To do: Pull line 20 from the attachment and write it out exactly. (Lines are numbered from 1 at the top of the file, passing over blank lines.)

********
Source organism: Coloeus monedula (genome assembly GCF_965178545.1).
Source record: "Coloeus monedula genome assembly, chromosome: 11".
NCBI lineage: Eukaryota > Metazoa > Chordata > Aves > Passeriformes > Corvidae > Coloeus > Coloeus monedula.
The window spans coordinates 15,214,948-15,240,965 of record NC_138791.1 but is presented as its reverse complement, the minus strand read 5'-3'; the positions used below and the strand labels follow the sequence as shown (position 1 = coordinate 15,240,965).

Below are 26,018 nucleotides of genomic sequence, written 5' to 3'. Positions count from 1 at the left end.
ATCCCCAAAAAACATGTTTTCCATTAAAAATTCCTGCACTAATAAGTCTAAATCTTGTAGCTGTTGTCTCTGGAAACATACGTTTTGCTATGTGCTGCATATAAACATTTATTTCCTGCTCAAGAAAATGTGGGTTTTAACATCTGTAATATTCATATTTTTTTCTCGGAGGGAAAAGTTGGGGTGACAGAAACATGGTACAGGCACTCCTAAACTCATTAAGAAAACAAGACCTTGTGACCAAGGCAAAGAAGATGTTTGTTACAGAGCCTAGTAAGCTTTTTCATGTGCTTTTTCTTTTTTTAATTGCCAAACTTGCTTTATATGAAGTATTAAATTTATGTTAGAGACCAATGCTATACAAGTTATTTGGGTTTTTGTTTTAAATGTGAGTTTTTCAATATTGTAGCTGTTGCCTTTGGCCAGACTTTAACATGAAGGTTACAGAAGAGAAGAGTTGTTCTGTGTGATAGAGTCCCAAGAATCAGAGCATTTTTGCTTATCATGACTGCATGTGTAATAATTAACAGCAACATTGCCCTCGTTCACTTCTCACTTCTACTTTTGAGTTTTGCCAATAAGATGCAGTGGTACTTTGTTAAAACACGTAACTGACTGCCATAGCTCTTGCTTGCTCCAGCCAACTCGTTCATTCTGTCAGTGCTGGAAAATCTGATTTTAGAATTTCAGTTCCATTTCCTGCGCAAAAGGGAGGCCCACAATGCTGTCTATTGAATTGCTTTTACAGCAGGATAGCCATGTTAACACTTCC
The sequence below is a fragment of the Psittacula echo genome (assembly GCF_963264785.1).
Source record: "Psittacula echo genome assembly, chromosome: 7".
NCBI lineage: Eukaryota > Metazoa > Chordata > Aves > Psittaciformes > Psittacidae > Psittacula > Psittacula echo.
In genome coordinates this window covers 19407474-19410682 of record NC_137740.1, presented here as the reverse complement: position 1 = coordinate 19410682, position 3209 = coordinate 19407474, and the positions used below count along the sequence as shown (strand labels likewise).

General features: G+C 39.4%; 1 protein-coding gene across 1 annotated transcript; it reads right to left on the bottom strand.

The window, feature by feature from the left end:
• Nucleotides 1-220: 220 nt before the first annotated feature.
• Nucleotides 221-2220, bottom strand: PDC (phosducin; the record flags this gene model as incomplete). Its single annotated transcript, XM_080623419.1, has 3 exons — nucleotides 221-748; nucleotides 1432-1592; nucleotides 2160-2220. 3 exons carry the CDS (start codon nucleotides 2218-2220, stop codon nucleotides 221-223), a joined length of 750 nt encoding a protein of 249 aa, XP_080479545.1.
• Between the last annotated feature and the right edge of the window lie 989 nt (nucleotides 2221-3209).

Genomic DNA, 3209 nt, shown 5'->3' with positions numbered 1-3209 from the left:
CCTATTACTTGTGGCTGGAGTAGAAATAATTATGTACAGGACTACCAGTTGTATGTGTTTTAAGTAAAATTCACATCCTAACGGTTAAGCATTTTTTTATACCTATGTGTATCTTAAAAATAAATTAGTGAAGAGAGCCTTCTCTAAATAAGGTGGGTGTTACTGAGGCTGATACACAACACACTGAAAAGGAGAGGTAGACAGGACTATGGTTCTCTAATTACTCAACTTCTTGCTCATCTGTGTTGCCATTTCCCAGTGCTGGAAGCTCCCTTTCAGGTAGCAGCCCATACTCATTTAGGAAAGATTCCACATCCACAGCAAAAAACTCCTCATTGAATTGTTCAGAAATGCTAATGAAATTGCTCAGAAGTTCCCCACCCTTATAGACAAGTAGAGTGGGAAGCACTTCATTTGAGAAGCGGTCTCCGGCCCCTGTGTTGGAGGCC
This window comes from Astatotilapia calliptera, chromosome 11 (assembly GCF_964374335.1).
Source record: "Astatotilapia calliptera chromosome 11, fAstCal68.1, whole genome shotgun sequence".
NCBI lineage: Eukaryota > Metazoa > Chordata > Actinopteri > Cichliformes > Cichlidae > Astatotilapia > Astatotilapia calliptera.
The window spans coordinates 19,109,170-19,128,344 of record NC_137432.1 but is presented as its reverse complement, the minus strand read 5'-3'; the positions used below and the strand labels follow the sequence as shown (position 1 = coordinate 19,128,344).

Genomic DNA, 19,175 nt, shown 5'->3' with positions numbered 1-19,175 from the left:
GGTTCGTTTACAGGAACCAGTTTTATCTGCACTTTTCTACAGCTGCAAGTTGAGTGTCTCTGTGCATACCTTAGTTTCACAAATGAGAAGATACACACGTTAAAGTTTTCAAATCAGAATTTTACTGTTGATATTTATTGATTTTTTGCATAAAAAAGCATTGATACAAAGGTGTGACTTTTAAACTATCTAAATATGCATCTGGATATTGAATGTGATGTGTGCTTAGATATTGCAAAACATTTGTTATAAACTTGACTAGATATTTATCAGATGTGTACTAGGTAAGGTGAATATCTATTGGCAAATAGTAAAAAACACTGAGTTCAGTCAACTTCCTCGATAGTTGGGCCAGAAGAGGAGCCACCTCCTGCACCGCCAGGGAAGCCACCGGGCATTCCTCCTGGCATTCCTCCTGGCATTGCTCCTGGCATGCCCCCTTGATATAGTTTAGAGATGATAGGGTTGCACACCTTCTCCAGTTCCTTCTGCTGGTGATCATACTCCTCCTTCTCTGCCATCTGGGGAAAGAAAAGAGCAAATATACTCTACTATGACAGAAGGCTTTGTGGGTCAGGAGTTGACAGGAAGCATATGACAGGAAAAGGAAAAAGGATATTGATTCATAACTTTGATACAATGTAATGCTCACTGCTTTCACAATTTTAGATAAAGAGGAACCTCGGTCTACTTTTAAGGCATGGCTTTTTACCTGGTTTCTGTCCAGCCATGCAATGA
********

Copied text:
NCBI lineage: Eukaryota > Metazoa > Chordata > Actinopteri > Cichliformes > Cichlidae > Astatotilapia > Astatotilapia calliptera.